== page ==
Educating girls is one of the top priorities under the British Government’s international development strategy—indeed, it is the way to change the world. Over the last five years for which figures are available, the British taxpayer procured a decent education for more than 8 million children in the poor world.

Prime Minister

The Prime Minister was asked—

Oil Production and Domestic Energy Prices

Q1. Whether he has made an assessment of the impact of a potential reduction in oil production by Saudi Arabia and Russia on domestic energy prices. (905982)

I have been asked to reply.

Global oil prices have remained largely stable this year. This has not changed following the announcement of additional production cuts by Saudi Arabia and Russia. We expect that the impact of the cuts will be mitigated by the increase in supply from other producers and a decrease in global oil demand, as we have seen previously.

If we want to insulate ourselves from future price rises, we need to invest in a greener future. The United States gets it: it has committed $370 billion to net zero energy. The European Union gets it: it is set to match that figure. In Scotland, we get it. We have the ambition to lead the world on renewable energy. We have the energy but not the power. Why is Westminster trying to block Scotland’s path to a safer, greener future?

We of course will continue to invest in renewables, but I say to the Scottish National party that we should also invest in our energy independence, and that means investing in the North sea. If we fail to invest in the North sea, we will be more reliant on foreign producers and we will have higher carbon emissions as we import from elsewhere.


My right hon. Friend the Prime Minister is in Vilnius, attending the NATO summit. It is an opportunity to build on the work we have done over the past year, strengthening NATO and supporting Ukraine. In addition to my meetings in this House, I shall have further such meetings later today.

New Labour’s old mantra was “Education, education, education.” Its new one seems to be “Tax education, tax education, tax education.” Does the Deputy Prime Minister share my disgust at Labour’s plans to tax education of choice, which could lead to 40,000 pupils being sent into the state sector, with a cost to the taxpayer? A number of English language schools in my constituency are concerned that this will also apply to them, as well as to out-of-hours tuition and sports training. Does the Deputy Prime Minister object to those measures as strongly as I do?

Once again, we have seen the Labour party putting the politics of envy above the interests of children in this country. As my hon. Friend rightly highlights, recent analysis shows that it could lead to over 40,000 pupils leaving the schools they are in, placing further burdens on existing schools and costing £300 million.

I know you are a keen historian, Mr Speaker, so I looked up the last time a Prime Minister missed two sessions in a row for other engagements. It was March 1996. I am very proud to be filling the boots of Lord John Prescott, but I think it is safe to say that the Deputy Prime Minister is no Heseltine. John Prescott asked, why is it that in Tory Britain, tens of thousands of families are facing repossession, negative equity and homelessness? Can the Deputy Prime Minister tell us, 27 years later, why I am having to ask the same question?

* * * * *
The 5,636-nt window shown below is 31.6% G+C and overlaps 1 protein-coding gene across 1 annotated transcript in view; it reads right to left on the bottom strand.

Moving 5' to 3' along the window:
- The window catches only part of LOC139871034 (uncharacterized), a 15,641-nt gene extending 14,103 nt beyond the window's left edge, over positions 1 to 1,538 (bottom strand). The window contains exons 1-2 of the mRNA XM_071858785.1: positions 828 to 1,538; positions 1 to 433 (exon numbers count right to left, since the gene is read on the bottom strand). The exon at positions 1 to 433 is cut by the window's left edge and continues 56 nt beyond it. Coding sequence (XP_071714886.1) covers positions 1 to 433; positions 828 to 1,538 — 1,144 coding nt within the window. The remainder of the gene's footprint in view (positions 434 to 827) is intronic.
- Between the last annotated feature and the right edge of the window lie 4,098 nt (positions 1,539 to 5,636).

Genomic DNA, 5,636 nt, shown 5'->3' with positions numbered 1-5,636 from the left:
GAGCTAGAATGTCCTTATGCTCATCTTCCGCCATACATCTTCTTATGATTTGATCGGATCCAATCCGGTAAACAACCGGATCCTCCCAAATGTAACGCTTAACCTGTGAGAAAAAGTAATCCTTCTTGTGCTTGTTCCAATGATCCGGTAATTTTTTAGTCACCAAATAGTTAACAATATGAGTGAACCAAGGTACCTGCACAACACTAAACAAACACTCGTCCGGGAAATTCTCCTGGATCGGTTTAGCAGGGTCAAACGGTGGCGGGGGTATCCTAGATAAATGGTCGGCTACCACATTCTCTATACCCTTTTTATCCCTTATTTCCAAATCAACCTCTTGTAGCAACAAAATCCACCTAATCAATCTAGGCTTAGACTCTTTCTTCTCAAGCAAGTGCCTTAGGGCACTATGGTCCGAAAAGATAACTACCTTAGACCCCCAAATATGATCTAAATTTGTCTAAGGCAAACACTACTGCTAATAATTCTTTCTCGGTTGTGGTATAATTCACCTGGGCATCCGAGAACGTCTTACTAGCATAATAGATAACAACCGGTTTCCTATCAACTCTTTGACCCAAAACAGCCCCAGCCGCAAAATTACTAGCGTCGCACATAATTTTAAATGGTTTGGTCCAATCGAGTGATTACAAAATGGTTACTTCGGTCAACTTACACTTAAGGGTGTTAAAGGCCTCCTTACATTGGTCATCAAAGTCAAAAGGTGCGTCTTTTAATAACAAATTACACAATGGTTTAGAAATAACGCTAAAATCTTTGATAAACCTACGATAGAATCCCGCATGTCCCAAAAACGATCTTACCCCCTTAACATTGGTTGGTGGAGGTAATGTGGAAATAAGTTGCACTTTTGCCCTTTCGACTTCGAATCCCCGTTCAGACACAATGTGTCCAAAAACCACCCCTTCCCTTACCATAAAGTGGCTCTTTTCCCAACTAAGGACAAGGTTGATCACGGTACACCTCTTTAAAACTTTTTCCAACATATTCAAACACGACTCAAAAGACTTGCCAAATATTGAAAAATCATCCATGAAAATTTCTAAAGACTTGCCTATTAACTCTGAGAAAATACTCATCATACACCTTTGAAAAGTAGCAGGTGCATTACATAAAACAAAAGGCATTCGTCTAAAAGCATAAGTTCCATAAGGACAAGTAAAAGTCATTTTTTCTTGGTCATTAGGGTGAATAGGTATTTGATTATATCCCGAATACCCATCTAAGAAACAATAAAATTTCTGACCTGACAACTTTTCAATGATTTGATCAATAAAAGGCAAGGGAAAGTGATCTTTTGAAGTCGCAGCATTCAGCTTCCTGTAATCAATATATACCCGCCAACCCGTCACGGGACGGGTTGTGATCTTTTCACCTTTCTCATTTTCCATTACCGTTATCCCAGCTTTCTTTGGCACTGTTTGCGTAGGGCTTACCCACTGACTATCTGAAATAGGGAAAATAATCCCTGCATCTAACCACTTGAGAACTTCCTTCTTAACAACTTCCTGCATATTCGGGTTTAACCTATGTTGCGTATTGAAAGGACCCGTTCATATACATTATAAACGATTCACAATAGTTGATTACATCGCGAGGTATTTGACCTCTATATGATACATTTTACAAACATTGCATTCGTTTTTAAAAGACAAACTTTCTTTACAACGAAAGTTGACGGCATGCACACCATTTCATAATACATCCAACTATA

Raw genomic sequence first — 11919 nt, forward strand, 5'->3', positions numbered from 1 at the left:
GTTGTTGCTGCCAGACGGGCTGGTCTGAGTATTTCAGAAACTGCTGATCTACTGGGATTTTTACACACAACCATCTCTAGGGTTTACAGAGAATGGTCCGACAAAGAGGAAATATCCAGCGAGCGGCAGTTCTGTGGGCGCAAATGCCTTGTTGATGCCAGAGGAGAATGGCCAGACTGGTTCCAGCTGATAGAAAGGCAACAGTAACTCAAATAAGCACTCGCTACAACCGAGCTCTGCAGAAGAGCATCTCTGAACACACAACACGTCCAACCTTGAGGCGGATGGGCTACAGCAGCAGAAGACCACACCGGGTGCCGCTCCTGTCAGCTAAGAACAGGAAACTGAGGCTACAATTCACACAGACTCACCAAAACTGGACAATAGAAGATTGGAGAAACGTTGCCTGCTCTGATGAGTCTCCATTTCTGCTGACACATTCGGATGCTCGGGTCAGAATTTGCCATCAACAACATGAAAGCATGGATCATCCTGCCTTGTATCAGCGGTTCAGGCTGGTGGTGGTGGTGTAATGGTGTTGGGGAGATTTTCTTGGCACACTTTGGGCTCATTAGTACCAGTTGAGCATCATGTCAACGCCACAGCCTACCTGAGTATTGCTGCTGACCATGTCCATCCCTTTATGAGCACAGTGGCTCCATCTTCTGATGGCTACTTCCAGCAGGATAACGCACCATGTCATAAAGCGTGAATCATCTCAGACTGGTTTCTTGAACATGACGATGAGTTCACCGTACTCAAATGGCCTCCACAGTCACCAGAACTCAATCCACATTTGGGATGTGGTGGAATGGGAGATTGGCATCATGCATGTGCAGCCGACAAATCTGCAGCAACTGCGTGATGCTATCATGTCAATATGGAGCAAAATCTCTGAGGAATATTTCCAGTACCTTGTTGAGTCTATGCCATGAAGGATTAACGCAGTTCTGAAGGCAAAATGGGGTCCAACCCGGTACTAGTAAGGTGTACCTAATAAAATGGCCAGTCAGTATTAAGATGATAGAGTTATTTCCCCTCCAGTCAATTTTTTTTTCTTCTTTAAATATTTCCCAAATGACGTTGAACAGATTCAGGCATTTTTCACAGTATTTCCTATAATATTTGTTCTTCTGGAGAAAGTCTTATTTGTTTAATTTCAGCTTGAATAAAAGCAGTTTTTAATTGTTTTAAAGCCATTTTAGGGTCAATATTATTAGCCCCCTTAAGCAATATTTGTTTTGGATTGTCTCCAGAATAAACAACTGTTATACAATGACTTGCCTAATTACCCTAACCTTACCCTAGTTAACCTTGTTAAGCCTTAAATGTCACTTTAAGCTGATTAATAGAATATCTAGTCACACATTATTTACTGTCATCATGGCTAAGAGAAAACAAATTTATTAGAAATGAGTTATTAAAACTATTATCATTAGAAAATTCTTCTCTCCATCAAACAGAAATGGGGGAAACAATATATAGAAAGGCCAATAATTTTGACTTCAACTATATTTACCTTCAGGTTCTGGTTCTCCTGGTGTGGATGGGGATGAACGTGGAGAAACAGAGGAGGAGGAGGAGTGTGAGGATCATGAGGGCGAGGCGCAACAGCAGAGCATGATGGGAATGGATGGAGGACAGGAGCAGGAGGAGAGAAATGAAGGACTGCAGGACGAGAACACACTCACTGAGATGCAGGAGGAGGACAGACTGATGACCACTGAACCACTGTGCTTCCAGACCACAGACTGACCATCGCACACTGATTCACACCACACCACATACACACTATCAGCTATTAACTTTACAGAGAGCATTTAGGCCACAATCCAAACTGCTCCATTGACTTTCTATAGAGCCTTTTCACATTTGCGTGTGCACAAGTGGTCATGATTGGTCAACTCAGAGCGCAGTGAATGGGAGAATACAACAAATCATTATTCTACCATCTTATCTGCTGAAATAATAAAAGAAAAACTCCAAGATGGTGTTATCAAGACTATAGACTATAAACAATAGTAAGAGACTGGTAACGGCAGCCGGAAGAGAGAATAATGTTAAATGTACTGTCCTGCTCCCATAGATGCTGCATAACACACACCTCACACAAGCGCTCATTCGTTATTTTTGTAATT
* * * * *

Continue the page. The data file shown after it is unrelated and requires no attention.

Clearly, the right hon. Lady did not listen to my previous comments. The Prime Minister is at NATO. Of course, that would not be a problem if she had had her way. Her old boss wanted to abandon Ukraine, abolish the Army and withdraw from NATO, and he certainly would not be going to any summit. When it comes to house building, I will take no lectures from the Labour party on home ownership. My parents would not have been able to buy their own home if it were not for Margaret Thatcher and the reforms introduced by her Government, and this Government are building on those with record house building.

I think the right hon. Gentleman is taking lessons from the former Prime Minister on telling the facts. The last Labour Government worked hard to dramatically reduce the number of children in temporary accommodation, but under the Tories the number of homeless children has risen by 75%. I am proud of our record on tackling child poverty. Does the right hon. Gentleman feel ashamed of his?

I will tell the right hon. Lady what this Government have done: we have lifted 400,000 children out of child poverty; we have introduced the national living wage, something the Labour party totally failed to do; and we have increased the national living wage by the largest amount ever, meaning £1,800 for working people and cutting their taxes by doubling the personal allowance. That is the surest way to ensure we lift people out of poverty, and it would never have happened under the Labour party.

It is like the ghost of Prime Minister past. I tell the right hon. Gentleman that he should be careful about the stats he uses, because the Children’s Commissioner warned the other Prime Minister about peddling false narratives on child poverty around those figures. The truth is that rising bills, soaring mortgages and plummeting real wages are pushing more and more families to the brink. Those already struggling are being hit hardest by the Tory mortgage bombshell and rising food costs, so can the right hon. Gentleman tell us how many primary school children have been pushed into poverty since his Government took power?